By Dan Durkin—

(CBS) After spending months getting familiar with and speculating about prospects, the 2016 NFL Draft has come and gone. Hypothesis has been replaced by procedure.

Assigning grades to a draft class that hasn’t stepped on an NFL may fuel chatter and traffic, but it’s short on practicality. That impact can’t be accurately measured for years.

However, with two draft classes to analyze, one can draw conclusions about the approach and philosophies that Bears general manager Ryan Pace operates by as he rebuilds the roster.

Having a few days to digest and reflect, here are some thoughts and observations about the Bears’ 2016 draft class.

Rare athletes early on 

For the second straight year since coming to Chicago in January 2015, Pace chose a player in the top nine. The expectations for such a rich pick must be that of a difference-maker. However, in both situations, Pace has taken on a project who’s long on athletic gifts yet raw as a football player.

Both receiver Kevin White and edge rusher Leonard Floyd are rare athletic specimens. In a league filled with genetic exceptions, both players rank in the highest percentiles relative to their peers in SPARQ rankings (speed, power, agility, reaction and quickness) and athletic measurables.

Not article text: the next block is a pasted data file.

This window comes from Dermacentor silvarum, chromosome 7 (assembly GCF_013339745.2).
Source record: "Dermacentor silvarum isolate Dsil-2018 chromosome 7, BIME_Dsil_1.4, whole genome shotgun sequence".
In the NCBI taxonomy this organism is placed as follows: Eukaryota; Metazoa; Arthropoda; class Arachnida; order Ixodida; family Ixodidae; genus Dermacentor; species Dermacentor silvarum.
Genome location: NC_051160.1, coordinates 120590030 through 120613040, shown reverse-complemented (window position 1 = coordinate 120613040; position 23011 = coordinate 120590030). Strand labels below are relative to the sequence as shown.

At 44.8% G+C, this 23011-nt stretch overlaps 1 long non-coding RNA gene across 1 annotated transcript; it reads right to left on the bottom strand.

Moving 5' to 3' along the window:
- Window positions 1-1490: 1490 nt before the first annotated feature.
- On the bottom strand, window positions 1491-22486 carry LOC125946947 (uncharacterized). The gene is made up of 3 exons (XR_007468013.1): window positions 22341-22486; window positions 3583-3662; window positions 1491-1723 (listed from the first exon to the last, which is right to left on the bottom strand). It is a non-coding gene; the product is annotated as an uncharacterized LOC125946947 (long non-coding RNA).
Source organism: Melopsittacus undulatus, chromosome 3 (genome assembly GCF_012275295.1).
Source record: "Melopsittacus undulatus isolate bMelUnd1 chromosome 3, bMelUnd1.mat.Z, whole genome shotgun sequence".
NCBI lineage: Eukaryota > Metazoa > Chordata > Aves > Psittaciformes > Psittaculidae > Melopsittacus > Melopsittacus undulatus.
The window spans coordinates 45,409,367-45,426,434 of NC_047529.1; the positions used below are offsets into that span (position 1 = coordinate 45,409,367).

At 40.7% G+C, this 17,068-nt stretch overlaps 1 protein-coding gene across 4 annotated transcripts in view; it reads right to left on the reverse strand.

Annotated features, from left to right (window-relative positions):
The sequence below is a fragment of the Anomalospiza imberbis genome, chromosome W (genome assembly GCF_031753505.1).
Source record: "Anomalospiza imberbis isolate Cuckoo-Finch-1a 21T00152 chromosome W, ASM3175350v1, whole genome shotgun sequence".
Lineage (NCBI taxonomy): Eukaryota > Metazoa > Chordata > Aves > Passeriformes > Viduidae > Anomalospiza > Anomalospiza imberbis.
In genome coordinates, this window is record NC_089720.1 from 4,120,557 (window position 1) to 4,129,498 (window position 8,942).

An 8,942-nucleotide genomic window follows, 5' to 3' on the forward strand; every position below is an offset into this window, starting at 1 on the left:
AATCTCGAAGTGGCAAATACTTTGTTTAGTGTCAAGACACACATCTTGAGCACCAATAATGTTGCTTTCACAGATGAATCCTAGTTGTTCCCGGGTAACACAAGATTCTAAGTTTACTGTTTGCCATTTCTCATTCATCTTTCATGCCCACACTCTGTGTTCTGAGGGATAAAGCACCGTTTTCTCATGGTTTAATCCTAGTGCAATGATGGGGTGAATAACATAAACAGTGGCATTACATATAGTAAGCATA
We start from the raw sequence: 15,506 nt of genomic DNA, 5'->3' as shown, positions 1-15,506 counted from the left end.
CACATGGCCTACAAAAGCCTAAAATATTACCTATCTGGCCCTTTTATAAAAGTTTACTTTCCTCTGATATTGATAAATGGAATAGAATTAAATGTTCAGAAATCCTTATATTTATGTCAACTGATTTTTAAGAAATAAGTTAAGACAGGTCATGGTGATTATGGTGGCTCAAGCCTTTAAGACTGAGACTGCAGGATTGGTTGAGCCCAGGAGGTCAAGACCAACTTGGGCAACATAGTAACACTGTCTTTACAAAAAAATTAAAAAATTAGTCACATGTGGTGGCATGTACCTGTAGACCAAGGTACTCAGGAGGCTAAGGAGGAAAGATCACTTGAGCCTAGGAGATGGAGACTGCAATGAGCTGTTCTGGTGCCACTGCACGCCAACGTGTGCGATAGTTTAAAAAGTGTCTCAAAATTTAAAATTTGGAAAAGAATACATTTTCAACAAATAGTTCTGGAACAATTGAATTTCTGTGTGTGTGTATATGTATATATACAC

Obviously, there are no sure things in the draft. Every prospect comes with risk, and that risk is magnified early on in the draft.

Historically, personnel development hasn’t been a strong point for the Bears. Yet both of these picks speak to an expectation of just that. They illustrate the calculated risk Pace has made and buttress the faith he has in the coaching and and support staffs that he’s put in place, particularly the strength coordinators and sports science staffers.

Since White’s rookie season was snuffed out by a shin injury, the Bears essentially have two first-round picks this season. Given where they were drafted, they both must make an impact to justify their draft position.

Pace’s previous two predecessors both struggled in the first round for various reasons. Pace now needs to hope his convictions were correct and that the Bears can mold upper-tier athletes into blue-chip players.

Best player available

The phrase best player available is a phrase that’s uttered in 32 cities around the league throughout the draft process, but it’s missing five words at the end to make it more accurate: at a position of need.